Self-Employment Tax

The self-employment tax for 2009 is 15.3% of net earnings. That amount is a total of 12.4% for social security plus 2.9% for Medicare. You only have to pay the social security portion on the first $106,800 that you earn. Once you’ve earned that amount, you don’t have to pay any more social security tax for the year. However, you must pay the Medicare portion of 2.9% no matter how much you make. You file self-employment tax on Schedule SE with your Form 1040. Remember that if you don’t report all your self-employment income, your future social security benefits will be reduced.

Federal & State Income Tax

In addition to self-employment tax, you’ll also have to pay federal and state income taxes yourself, since an employer isn’t withholding and paying them for you. You generally must pay estimated taxes four times a year based on how much you think you’ll earn, even if you’re just working part-time at your business. That helps you stay on track with tax payments, so you don’t spend money that really isn’t yours. Otherwise you could find yourself unprepared to pay a huge tax bill at the end of the year. An accountant can help you calculate the amount you should pay in estimated quarterly taxes.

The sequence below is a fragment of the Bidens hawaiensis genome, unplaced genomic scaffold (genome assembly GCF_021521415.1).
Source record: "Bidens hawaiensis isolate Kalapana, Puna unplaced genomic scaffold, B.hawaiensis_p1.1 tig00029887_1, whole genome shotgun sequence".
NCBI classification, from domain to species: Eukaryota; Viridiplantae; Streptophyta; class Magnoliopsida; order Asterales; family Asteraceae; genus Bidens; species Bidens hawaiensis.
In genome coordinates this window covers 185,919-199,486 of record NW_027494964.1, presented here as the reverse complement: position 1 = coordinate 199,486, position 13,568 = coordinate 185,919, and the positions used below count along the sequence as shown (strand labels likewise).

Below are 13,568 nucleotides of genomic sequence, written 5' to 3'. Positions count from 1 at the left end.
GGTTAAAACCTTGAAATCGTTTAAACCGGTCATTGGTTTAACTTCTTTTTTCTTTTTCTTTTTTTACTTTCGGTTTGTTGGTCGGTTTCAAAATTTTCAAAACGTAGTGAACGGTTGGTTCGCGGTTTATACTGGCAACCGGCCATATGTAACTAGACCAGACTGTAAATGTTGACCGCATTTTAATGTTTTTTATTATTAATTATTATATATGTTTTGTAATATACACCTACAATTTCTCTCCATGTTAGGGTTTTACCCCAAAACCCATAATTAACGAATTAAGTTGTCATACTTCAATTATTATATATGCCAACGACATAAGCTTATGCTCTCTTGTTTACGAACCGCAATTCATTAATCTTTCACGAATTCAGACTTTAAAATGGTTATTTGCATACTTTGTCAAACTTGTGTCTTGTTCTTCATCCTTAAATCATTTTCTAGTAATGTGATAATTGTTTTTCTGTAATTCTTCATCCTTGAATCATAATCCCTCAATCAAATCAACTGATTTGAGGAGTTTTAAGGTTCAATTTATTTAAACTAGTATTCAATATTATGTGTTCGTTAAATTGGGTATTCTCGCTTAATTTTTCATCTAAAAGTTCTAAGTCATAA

Business Tax Deductions

Even though you have to pay more in taxes when you’re self-employed, you’ll have the benefit of being able to deduct qualified business expenses. Those are all the common and necessary costs of running your business, such as office supplies, computer software, liability insurance, entertaining, or travel, for instance. You can deduct all or a portion of them from your taxable business income, which reduces the amount of tax you owe. I’ll put a link to IRS Publication 535, as well as lots of other resources, in the show notes for full details about business expenses that are deductible. And if you work from home, be sure to listen to Money Girl show 107 which is about taking home office deductions.

Business Resources